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WFH

Working from home wars: UK employers toughen remote working rules

Mandated office returns signal wide-spread resignations with 54% of employees saying WFH is ‘non-negotiable’.

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60% of UK workers feeling the pressure to return to the office.
The majority of employees reported they had to work 3 days in the office.
Job seekers are becoming less interested in their employer’s attitude to sustainability.

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Employers are toughening up remote working rules with 60% of UK workers feeling the pressure to return to the office, according to new data.

In a recent Randstad UK survey of 2,000 UK workers, over half agreed that cutting the working from-home (WFH) options may prove counterproductive with 54% saying WFH was “non-negotiable.”

When employees were asked what they would do if told to increase office time, 55% said they would consider quitting their job – Millennial and Gen Z workers felt the most strongly with 63% and 62%.

The research also highlighted a disconnect between the amount of time workers wanted to WFH versus the hours employers wanted them to work in the office. When asked: “How many days per week would you work from the office versus working remotely?” workers said the ideal would be 2.5 days in the office.

The majority of employees reported they had to work 3 days in the office. The industry with the closest match between expectations and reality was financial services, with employees working 2.5 days in the office matched by their employers demanding 2.5 office days.

The survey asked workers if they would reject a job if it didn’t provide flexibility around where they worked 39% agreed with 48% of Generation Z saying the same. When asked about their current job and/or potential future employment, 81% of workers said flexibility of working hours was paramount –  unchanged from last year.

Flexibility of hours was most important to Millennials (84%) and Generation X workers (82%), Boomers (79%) and Gen Z (78%). 69% reported that flexibility regarding remote working was important – unchanged from last year.

The top priorities of employees remain unchanged: work/life balance (95% – compared to 94% last year); pay (94% – compared to 93% last year); and job security (91%).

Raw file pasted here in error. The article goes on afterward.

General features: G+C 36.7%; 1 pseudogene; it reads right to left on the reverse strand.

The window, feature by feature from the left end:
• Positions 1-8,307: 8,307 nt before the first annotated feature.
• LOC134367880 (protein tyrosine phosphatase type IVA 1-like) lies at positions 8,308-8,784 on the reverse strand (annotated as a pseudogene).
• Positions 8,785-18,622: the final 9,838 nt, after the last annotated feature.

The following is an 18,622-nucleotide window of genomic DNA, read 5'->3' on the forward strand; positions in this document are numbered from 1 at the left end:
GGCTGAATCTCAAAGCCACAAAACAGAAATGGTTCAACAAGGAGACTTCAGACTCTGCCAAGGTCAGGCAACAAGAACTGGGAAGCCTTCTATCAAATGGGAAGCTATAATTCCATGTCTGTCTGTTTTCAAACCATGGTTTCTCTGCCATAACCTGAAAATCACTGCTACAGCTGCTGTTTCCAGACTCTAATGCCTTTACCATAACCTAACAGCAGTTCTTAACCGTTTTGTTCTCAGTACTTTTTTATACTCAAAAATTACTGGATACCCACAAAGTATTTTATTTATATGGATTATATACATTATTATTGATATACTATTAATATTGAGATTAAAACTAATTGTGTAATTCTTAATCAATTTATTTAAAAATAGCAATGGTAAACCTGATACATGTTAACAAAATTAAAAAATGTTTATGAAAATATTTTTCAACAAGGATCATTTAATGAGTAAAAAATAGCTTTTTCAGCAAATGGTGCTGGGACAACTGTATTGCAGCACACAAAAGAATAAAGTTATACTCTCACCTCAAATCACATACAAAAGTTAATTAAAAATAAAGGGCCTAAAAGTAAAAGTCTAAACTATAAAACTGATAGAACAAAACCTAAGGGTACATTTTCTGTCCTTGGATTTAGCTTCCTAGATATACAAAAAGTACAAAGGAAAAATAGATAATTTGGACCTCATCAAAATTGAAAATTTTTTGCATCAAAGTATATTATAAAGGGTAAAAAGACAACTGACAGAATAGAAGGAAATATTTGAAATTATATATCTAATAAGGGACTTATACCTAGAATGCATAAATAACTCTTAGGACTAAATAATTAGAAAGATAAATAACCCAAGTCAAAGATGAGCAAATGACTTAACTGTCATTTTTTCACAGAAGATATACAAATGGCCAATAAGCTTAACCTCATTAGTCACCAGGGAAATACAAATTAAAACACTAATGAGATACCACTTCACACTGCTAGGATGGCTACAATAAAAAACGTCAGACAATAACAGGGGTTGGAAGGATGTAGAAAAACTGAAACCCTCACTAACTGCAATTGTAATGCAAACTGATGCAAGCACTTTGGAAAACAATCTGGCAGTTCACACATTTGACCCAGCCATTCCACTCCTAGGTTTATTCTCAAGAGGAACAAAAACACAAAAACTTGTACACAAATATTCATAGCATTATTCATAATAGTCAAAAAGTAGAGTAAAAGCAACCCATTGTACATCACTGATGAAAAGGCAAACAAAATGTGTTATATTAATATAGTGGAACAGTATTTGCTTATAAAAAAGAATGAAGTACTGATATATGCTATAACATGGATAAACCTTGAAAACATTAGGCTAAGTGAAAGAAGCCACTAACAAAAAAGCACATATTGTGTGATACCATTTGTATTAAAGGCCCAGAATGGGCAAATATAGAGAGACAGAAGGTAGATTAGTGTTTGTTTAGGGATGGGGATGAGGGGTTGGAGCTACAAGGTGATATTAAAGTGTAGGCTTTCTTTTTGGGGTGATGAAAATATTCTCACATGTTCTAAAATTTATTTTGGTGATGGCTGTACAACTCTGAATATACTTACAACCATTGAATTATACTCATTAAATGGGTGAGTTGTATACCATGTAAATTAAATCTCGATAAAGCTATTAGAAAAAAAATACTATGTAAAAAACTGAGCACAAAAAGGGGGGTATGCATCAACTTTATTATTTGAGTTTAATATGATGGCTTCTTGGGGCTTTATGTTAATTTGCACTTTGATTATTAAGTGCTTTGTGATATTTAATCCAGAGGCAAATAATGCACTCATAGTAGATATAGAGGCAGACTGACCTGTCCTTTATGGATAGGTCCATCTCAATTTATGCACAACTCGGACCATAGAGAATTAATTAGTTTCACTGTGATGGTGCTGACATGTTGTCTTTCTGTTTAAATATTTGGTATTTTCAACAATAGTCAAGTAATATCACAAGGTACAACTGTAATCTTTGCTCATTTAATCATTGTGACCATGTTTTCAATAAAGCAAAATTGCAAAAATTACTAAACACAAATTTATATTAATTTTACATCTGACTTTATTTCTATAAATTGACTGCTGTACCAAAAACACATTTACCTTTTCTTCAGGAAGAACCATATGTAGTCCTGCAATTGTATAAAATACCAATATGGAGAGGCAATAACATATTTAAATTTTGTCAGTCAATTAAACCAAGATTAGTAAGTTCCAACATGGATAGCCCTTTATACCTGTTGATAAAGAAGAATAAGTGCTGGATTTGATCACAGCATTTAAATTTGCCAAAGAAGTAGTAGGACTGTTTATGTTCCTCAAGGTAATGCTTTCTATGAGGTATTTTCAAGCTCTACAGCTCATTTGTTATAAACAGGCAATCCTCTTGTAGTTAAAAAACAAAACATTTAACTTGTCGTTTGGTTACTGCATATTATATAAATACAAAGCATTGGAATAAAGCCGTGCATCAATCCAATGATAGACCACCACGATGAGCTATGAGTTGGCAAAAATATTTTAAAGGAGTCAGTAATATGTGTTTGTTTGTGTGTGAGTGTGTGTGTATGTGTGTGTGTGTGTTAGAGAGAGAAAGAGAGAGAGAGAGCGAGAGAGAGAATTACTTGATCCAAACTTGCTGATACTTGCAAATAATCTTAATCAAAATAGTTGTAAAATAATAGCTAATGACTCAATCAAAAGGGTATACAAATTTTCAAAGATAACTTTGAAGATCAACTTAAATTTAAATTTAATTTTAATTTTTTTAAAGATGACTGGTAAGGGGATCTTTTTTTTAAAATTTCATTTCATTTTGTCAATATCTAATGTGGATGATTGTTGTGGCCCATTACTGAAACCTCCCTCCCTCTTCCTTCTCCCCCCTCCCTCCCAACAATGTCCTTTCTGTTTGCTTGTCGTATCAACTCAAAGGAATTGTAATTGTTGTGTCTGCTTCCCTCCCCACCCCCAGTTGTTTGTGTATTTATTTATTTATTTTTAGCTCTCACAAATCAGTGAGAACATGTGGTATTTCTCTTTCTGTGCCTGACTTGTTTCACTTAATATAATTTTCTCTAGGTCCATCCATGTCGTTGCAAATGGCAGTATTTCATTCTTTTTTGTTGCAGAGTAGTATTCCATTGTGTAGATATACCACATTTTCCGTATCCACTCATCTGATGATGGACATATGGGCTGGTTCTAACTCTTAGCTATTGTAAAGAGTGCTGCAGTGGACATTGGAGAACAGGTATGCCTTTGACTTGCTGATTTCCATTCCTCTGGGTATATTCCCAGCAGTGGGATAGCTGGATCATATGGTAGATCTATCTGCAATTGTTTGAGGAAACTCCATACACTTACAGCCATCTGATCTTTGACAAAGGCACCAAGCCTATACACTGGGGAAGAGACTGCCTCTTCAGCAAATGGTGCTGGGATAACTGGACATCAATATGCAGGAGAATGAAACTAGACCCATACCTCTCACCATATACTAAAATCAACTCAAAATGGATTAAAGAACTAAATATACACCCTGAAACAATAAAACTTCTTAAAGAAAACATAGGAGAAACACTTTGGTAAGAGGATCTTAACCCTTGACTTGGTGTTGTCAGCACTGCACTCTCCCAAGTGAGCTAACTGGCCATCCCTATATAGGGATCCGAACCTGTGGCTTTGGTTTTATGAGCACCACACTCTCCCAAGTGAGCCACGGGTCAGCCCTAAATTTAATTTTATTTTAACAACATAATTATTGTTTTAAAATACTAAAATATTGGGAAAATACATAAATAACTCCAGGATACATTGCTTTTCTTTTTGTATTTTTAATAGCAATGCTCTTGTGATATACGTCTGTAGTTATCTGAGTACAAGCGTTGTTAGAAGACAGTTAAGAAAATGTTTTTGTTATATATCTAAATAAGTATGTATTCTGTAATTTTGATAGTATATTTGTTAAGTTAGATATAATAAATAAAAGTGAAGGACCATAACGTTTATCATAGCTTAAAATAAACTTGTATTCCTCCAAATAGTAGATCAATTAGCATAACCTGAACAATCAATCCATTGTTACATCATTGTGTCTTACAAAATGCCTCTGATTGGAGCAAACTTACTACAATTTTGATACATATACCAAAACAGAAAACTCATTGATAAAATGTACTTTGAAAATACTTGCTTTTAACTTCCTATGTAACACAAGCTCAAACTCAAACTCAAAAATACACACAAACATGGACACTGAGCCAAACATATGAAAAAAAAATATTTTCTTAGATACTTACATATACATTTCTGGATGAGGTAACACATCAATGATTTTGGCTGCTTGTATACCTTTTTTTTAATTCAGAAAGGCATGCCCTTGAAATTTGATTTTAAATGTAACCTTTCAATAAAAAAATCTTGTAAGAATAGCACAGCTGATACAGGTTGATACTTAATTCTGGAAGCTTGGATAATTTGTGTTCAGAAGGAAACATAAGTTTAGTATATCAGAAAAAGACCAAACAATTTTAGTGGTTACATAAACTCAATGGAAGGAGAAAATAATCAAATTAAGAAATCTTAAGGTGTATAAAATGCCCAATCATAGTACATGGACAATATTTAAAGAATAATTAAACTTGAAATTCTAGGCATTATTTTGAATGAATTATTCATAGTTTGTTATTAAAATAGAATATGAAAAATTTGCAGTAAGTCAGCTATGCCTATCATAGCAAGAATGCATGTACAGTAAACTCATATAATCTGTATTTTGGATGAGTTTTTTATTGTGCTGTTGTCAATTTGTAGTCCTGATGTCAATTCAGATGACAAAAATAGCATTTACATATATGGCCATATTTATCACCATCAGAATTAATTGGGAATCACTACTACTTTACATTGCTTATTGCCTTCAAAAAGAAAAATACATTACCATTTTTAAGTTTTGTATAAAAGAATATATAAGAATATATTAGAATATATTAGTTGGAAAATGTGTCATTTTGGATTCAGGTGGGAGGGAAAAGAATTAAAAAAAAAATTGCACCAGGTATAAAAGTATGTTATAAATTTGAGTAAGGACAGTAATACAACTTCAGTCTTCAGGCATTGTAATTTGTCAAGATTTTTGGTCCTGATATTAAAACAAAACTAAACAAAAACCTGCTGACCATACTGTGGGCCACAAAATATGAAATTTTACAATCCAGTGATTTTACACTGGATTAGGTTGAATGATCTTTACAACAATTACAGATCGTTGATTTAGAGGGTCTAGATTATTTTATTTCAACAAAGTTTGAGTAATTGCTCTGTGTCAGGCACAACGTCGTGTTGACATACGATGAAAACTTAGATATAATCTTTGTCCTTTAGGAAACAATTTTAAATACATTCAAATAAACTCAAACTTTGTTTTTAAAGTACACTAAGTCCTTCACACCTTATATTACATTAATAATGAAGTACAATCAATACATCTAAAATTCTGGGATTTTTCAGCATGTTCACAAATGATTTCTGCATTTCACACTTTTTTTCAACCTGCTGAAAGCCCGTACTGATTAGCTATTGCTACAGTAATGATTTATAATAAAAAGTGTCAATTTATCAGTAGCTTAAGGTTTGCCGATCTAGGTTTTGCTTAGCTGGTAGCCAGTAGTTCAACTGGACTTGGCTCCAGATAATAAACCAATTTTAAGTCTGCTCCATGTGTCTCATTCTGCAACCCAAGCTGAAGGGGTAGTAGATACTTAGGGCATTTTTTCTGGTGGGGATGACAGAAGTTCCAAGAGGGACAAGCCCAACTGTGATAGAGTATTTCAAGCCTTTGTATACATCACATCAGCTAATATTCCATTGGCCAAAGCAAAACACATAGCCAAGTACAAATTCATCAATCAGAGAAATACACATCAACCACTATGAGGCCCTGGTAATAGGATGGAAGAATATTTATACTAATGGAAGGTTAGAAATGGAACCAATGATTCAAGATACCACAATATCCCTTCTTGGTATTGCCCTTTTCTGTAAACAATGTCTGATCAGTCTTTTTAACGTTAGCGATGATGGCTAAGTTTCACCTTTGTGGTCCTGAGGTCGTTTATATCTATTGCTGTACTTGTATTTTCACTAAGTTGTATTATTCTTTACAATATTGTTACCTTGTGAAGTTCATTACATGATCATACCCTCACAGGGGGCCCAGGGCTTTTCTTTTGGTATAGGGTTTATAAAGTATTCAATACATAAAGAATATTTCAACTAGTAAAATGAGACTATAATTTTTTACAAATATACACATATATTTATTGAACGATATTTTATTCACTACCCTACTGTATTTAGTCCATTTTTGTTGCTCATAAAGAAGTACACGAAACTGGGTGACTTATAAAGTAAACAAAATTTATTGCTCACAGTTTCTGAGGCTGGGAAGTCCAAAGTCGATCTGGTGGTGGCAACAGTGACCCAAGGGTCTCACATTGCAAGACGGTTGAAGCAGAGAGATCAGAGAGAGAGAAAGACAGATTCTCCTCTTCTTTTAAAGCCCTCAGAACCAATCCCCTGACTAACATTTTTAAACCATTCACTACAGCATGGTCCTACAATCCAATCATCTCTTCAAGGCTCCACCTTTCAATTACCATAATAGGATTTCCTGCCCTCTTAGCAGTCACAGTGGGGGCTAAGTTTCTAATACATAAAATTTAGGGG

The top priorities of employees remain unchanged: work/life balance, pay and job security.

Job seekers are becoming less interested in their employer’s attitude to sustainability, diversity, and transparency – with 22% surveyed saying it is ‘essential’ – compared to 31% a year before and 36% describing it as ‘somewhat important’, compared to 41% last year.

The Randstad UK survey echoes research previously carried out by TALiNT Partners, with their ‘Clash of the Cultures’ report on how the pressures for employees to work in the office affects how organisations attract and retain talent –  where flexible working is no longer an option.

The findings of the TA and staffing leaders concluded that the process of getting employees back into the office has been diverse, reflecting the unique circumstances and priorities of each organisation. Whether driven by sustainability goals, flexibility, mandates, incentives, or regional considerations, the key has been to strike a balance that maintains employee buy-in, productivity, and well-being while preserving the benefits of in-person collaboration. Adaptability and a commitment to employee preferences have been central to this transition.

TALiNT Partners’ CEO Ken Brotherston said: The WFH pendulum was always going to swing back from completely remote working to somewhere in the middle and 2-3 days a week always looked like the norm, so I get that employers feel the need to enforce what looks like a perfectly reasonable policy. And I get that it can be especially galling for employees who play by the rules and make the effort to be in three days a week to see other colleagues seemingly doing what they please.

But companies are facing a difficult balancing act to ensure they have the right people in the right roles in the right place and there is clearly no one-size-fits-all approach. Likewise, employees need to make their own judgments about what the long-term effects of being disconnected from their colleagues might be regardless of whether their employer has an explicit policy or not.”

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